Removing guardrails from the championship game is seen as uncontroversial and will likely be rubber-stamped, allowing conferences more freedom to approve novel means to determine a winner. Specifically, the modification would let conferences remove divisions, a proposal that has gained traction in recent years.
Current NCAA regulations require any football conference with 12 or more members to host a championship game and divide teams into divisions with round-robin seasons for divisional opponents. In 2016, the NCAA established rules permitting conferences with less than 12 members to conduct conference championship games, paving the way for the 10-member Big 12 to hold a championship game between its top two regular-season teams.
In the midst of the transfer portal era, the two-year blanket waiver to erase the 25-man initial scholarship counter would be a more important development. Per recruiting cycle, programs may only add 25 scholarship football players, including high school prospects and transfers. A roster can be decimated and unable to fulfill the 85-scholarship maximum during a period of significant transformation. The additional COVID year of blanket eligibility impacted scholarship calculations, particularly if athletes transferred to use their fifth or sixth season.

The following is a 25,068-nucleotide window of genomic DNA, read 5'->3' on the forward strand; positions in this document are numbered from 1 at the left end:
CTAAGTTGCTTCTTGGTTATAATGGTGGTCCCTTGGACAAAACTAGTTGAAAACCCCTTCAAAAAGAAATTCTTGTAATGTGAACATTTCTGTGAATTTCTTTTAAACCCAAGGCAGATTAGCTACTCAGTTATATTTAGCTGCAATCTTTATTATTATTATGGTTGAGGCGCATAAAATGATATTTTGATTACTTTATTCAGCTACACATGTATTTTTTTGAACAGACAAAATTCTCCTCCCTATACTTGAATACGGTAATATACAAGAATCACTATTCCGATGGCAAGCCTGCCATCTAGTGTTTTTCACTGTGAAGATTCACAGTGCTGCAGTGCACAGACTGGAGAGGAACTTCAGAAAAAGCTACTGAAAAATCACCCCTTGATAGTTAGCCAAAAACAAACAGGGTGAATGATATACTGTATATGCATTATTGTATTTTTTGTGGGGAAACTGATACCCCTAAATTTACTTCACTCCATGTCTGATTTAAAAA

If the waiver is approved, programs will be able to fill these vacancies substantially faster during the next two years. In the age of transfer portals, it might allow more high school recruiters to discover FBS chances in a market that is suddenly more transfer-friendly.